Coming two years after the overly sentimental St.Vincent, Theodore Melfi returns to the directors chair for Hidden Figures. The inspiring true story of how three African-American women fought against gender and race discrimination to assist in arguably the greatest human accomplishment of the time, launching astronaut John Glenn into orbit. An event which turned the tide of the space race and united America in it’s desire to reach the moon.
The three women depicted in Hidden Figures begin as ‘computers’, someone who performs long and often tedious mathematical calculations prior to the invention of electronic computers. They all aspire for greater things but due to the societal hurdle of skin colour find great difficulty in getting acknowledged, let alone respected. Katherine Johnson’s talent (Taraji Henson) has incredible mathematic ability, Dorothy Vaughan (Octavia Spencer) has natural leadership skills and Mary Jackson (Janelle Monáe) is a fantastic engineer. All three actresses are commanding in their roles, which isn’t entirely positive as the weaker performances are more noticeable with the weakest of all being Jim Parsons’ portrayal of head engineer Paul Stafford. A character whose only purpose in the film is to reinforce the fact that people of colour face discrimination. Melfi must have doubted the audience’s ability to denounce racism on its first appearance so decided to make Stafford repeatedly, and to no additional story benefit, belittle Katherine.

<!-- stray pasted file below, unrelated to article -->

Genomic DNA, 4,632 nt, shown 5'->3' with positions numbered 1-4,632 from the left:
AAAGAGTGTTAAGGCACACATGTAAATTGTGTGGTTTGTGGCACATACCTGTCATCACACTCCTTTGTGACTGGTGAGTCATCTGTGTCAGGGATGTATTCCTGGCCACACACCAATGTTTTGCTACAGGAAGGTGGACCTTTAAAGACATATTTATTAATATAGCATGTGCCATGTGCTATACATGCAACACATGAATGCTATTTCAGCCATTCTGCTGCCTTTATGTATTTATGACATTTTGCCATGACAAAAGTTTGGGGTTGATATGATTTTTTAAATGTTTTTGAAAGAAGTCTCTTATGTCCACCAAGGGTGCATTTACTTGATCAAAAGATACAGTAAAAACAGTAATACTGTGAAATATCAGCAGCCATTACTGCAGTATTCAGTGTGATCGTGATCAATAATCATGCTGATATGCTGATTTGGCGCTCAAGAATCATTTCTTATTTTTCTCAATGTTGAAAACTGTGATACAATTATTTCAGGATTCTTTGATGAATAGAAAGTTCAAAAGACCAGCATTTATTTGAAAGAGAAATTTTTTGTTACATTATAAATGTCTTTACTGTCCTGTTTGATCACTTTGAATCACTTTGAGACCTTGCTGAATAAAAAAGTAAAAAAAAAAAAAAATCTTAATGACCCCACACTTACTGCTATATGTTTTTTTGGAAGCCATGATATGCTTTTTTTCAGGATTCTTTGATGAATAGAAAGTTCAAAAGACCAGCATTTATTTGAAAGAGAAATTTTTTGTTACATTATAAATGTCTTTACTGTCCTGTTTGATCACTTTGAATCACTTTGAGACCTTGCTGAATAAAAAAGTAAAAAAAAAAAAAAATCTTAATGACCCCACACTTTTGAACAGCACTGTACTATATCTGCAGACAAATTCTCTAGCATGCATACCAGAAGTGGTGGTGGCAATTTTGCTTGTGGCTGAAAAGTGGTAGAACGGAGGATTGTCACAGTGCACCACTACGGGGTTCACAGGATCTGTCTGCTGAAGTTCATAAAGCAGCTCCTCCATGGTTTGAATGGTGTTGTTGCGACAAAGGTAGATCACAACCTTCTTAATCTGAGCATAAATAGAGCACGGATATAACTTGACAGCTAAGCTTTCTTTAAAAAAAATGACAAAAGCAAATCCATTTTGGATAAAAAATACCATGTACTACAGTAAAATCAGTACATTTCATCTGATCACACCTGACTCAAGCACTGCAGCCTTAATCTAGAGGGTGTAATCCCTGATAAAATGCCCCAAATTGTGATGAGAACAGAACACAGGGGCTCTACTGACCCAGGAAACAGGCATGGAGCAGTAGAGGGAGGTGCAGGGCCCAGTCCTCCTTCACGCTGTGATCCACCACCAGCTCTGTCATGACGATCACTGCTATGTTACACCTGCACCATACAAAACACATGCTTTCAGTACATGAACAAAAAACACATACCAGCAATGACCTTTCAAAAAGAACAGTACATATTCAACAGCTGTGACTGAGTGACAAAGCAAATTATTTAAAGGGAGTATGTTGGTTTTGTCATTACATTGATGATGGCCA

Parsons’ character is not the only story element that if removed would have made the film less forgettable. Another example of this is the needless romantic subplot involving Katherine and Army Officer Jim Johnson. Romance for the sake of romance is usually for one of two reasons, either the scriptwriters needed an extra 15 minutes runtime and got lazy, or the film needed to be more accessible for the general public (to bring in those box office returns). Maharshala Ali (Moonlight) who plays Johnson is a great actor and it is a shame that his talent is wasted in this role.
Whilst there were many scenes showing discrimination against the women of the West Computing wing, and people of colour as a whole, one particular example was overplayed. After Katherine is assigned to the Space Task Group, a collection of the greatest scientific and engineering minds in America, she is constantly on the receiving end of racial prejudice. This occurs to such an extent that they are made to seem villainous to fit with the generic Hollywood narrative: character faces adversity, almost succumbs as a result but is eventually victorious. There is nothing new or original here. Just another underwhelming ‘based on a true story’ film that seems to hit the cinema screens every few weeks.
In years to come it will be the films that took risks that will be remembered and sadly Hidden Figures took none. The outcome is an ordinary film about the extraordinary. One that uses the leads to push an agenda rather than treat them like the pioneers they were. Yet another addition to the pile of potential classics.